PHILIPSBURG – The Nature Foundation is once again concerned about illegal dumping of building materials and garbage at several locations around the island.
In the last months, staff of the Nature Foundation took note of several dumping locations, which consisted mainly of construction garbage, which had been dumped by individuals and likely also by businesses.
“Significant illegal dumping took place at various locations, but in particular by the Belair pond, at the beginning of the trail to the natural pools at Pointe Blanche and at the lagoon side of Wellsburg Street in Cole Bay,” commented Nature Foundation Manager Tadzio Bervoets.
“We are asking our residents to be responsible with their garbage. Littering is prohibited by law and is an illegal act. We also urge our decision-makers to address this issue and to ensure that garbage collection occurs efficiently so as to avoid illegal garbage dumping. St. Maarten already has issues regarding waste management and this only compounds those issues,” continued Bervoets.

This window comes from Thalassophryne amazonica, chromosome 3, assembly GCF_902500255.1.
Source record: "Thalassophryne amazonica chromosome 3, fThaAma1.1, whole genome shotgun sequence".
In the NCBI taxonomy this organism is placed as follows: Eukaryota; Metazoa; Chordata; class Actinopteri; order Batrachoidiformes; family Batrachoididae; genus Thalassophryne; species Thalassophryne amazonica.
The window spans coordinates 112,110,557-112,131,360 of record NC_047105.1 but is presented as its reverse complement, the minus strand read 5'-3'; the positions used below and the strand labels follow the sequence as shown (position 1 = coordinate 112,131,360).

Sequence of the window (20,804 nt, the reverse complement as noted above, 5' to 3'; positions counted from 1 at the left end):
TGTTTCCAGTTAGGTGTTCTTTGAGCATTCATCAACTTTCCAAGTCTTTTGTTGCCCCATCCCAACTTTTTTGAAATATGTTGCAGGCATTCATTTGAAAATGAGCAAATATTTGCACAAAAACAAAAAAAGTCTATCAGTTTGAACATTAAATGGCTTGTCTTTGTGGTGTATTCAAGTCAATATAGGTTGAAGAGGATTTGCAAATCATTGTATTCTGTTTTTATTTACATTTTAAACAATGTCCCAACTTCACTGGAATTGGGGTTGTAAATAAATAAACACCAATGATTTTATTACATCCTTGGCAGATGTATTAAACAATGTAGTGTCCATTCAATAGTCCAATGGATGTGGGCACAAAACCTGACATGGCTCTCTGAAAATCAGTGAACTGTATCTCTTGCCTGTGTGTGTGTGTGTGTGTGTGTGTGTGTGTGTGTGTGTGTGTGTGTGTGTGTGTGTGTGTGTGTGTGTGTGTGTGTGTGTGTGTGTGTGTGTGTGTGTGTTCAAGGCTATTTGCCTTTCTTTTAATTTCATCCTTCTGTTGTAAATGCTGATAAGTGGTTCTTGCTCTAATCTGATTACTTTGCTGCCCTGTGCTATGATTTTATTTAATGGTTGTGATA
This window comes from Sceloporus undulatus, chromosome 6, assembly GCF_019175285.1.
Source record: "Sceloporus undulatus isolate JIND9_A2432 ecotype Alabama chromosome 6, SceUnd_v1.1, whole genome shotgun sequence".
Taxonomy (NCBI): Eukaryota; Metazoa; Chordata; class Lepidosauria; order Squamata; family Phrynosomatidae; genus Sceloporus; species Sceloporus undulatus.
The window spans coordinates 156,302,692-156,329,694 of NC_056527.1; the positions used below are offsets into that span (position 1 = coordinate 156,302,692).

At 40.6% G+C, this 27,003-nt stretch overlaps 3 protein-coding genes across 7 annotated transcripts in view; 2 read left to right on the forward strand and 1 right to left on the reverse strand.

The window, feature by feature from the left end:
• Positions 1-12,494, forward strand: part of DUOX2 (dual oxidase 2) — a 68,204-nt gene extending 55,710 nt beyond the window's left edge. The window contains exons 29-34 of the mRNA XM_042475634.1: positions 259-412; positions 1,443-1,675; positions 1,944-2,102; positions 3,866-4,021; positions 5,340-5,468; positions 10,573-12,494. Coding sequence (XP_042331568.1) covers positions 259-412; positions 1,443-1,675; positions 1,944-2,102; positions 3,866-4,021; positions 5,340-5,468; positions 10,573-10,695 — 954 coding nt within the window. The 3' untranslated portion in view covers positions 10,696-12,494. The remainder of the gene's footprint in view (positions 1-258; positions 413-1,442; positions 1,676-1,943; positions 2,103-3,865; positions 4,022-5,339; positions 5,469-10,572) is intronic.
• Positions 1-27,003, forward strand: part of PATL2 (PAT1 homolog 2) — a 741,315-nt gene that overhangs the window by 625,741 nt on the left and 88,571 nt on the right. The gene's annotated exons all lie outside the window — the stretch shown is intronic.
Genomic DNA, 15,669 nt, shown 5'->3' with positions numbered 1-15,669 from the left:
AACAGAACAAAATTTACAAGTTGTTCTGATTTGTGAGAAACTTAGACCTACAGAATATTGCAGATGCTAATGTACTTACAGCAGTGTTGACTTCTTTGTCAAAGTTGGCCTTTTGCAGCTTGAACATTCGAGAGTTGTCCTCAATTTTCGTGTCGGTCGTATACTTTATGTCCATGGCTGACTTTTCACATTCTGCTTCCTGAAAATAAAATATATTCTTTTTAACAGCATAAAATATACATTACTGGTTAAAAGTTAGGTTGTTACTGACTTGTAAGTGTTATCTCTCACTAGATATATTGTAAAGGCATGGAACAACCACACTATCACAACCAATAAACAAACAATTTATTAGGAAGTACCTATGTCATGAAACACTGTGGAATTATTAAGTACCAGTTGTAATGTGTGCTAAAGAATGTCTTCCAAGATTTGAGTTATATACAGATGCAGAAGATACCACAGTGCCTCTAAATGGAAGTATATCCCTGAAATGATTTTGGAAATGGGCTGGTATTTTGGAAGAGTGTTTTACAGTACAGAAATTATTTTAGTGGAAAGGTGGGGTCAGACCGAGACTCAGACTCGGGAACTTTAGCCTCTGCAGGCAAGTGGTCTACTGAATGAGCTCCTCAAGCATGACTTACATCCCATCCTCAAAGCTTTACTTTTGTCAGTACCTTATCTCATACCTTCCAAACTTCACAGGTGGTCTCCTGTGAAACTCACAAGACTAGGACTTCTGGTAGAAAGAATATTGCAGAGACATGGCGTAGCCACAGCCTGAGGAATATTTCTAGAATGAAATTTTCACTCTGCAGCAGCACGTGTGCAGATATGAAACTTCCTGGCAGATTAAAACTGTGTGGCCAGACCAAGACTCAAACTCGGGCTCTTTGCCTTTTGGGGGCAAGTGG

Dumping places for garbage can cause serious human health effects, and these dump places are a breeding ground for mosquitoes and other pests. Particularly now when so much is being done to control the breeding mosquito population because of the Zika, Chikungunya and Dengue viruses, these types of dumps are a significant health concern.
“The impacts on our island’s nature are significant. Plastics endanger wildlife and ecosystems and remains in the environment for hundreds of years because it does not biodegrade. Toxins from decomposing garbage also affects environmental and human health, especially if it is in a location, which is not managed as a landfill,” said Bervoets.
The Nature Foundations also warned about the impact on tourism. “Tourists do not want to see garbage and waste in nature. Many tourists do care about the environment and also visit our island because of our beautiful nature and beaches. We will need to make sure to preserve St. Maarten’s nature!” he concluded.